- Seedlings are carefully removed from beds with all roots immediately after transplantation.
- Watering is to be done once a day, but excess moisture is to be avoided.
- Host plants are pruned frequently, so that they do not over grow sandal and hamper its growth.
- Polybags should contain soil mixture of ratio 2:1:1 (Sand: Red earth: Farmyard manure).
- It as been found that poly bags of 30 X 14 cm size are the best.
- Plantable seedlings of about 30 cm height can be raised in 6-8 months’ time.
- A well-branched seedling with a brown stem is ideal for planting in the field.
- Planting 6-8 months ready plants directly will reduce the total crop duration, minimizes the risk of raising nursery and assured quality planting material are added advantages.
- Digging pit size of 2’X2’X2’ filled with 1:2 ratio of red earth and farmyard manure watering for settling down the mixture.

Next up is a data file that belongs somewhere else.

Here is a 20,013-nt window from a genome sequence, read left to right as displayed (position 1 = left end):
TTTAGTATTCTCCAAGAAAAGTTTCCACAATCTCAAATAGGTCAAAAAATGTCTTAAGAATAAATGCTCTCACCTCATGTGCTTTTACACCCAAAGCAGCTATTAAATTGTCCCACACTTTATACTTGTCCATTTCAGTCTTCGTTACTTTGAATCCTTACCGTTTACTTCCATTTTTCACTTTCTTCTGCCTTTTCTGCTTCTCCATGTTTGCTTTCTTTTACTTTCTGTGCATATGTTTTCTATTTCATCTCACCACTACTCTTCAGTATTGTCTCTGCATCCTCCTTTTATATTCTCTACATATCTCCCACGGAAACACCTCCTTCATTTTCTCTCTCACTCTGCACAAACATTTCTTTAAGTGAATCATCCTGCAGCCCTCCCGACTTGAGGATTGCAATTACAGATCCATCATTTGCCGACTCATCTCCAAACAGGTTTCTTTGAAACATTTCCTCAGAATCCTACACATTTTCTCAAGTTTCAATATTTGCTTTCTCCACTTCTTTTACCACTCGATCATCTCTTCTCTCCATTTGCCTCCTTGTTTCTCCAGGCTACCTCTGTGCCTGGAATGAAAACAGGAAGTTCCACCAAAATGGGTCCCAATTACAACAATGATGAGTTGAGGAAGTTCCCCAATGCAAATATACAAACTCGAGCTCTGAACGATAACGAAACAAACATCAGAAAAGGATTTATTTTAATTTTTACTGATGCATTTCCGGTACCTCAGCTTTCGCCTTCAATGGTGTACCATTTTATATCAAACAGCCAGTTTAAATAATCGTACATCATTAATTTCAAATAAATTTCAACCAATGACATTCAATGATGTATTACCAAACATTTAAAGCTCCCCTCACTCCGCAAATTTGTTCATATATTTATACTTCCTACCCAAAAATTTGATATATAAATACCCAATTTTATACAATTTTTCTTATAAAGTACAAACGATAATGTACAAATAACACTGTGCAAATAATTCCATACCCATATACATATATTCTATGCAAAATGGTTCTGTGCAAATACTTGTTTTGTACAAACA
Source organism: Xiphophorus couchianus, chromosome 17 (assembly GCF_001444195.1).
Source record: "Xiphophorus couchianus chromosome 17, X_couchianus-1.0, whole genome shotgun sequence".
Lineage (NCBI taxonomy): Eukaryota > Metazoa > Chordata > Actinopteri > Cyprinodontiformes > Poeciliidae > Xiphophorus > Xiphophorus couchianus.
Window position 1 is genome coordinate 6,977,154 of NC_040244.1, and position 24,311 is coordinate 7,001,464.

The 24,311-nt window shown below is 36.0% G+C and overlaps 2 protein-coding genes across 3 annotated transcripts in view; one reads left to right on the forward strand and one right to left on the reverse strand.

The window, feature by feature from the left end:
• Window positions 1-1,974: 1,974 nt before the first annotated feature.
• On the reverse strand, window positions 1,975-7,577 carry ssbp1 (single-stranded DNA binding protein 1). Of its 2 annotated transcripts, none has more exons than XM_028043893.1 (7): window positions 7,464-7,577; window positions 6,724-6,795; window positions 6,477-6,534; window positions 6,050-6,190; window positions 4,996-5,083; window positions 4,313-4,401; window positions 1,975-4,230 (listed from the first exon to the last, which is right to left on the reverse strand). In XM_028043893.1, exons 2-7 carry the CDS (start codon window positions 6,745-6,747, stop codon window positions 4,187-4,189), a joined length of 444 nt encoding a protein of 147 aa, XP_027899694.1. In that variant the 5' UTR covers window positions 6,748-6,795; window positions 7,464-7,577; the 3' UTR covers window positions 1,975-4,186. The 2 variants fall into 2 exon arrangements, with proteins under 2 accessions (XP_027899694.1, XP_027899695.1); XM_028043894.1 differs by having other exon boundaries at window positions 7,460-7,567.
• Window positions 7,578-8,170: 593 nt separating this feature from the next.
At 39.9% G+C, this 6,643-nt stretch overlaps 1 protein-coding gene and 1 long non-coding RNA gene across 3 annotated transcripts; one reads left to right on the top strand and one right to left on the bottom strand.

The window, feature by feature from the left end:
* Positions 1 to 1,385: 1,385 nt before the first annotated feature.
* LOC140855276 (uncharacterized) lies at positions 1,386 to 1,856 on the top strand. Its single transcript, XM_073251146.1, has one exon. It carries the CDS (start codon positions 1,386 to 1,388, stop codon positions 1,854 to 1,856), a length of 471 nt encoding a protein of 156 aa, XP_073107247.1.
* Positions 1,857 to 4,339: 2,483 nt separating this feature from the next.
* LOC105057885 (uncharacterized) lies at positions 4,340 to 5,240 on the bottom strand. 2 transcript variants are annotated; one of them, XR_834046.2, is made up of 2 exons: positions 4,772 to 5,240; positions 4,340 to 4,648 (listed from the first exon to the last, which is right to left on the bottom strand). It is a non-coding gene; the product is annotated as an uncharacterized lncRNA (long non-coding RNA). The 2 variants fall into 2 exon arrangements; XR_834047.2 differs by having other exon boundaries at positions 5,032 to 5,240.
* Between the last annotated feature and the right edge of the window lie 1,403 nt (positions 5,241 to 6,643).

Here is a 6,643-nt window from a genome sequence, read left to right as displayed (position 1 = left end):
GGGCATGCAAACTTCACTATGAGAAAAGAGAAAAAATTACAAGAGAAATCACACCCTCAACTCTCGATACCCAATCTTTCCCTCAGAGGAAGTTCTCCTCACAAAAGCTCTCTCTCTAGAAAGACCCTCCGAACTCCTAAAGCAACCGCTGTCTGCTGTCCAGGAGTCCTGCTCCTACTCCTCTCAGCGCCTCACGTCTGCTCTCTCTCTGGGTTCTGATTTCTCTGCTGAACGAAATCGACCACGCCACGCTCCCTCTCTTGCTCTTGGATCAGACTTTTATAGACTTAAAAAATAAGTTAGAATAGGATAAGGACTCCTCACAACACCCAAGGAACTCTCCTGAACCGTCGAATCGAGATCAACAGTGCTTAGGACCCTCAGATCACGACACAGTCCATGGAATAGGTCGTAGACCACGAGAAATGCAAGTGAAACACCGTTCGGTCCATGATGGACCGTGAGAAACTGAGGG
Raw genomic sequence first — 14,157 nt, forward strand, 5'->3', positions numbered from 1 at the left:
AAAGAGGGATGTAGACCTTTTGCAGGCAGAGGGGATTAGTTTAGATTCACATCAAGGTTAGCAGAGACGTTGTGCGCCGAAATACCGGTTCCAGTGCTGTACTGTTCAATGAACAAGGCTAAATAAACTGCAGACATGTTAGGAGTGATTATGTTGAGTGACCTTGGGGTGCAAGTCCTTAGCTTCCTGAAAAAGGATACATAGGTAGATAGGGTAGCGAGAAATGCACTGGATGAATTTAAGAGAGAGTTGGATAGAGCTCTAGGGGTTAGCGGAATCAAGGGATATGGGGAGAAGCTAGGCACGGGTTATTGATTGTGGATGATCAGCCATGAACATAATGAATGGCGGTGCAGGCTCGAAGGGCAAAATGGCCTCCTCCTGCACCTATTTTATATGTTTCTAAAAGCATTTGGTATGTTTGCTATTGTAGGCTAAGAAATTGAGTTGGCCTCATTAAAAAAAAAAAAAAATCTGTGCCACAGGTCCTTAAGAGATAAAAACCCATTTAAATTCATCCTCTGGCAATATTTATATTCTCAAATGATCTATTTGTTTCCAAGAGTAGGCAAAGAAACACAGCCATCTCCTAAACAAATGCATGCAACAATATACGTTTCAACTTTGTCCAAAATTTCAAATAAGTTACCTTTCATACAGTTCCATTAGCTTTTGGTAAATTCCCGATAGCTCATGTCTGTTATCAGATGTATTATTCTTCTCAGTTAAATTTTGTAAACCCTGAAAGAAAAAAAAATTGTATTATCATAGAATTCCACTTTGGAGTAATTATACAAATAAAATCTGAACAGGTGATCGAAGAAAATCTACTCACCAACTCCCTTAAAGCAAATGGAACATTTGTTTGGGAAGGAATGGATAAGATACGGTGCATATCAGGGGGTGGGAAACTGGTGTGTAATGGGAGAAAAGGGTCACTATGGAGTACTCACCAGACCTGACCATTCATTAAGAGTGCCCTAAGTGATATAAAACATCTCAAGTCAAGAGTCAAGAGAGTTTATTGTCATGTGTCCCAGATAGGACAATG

- Placing the healthy seedling of sandal in the center by digging the small pit ensured that all the root systems are placed properly in the pit so that the tender roots will establish quickly.
- Planting the host plant in the pit 6” apart from the sandal plant.
- Spacing & Plant population: Pits should be digged with a spacing of 12’X12’ = 303 plants per one Acre.
- This is optimum for better plant population and yield.
- Plant population of at least 300 plants per Acre to be maintained.
- 0 tones of farmyard manure will be sufficient per one acre of sandal crop per year, chemical fertilizers required initially depending on soil fertility status.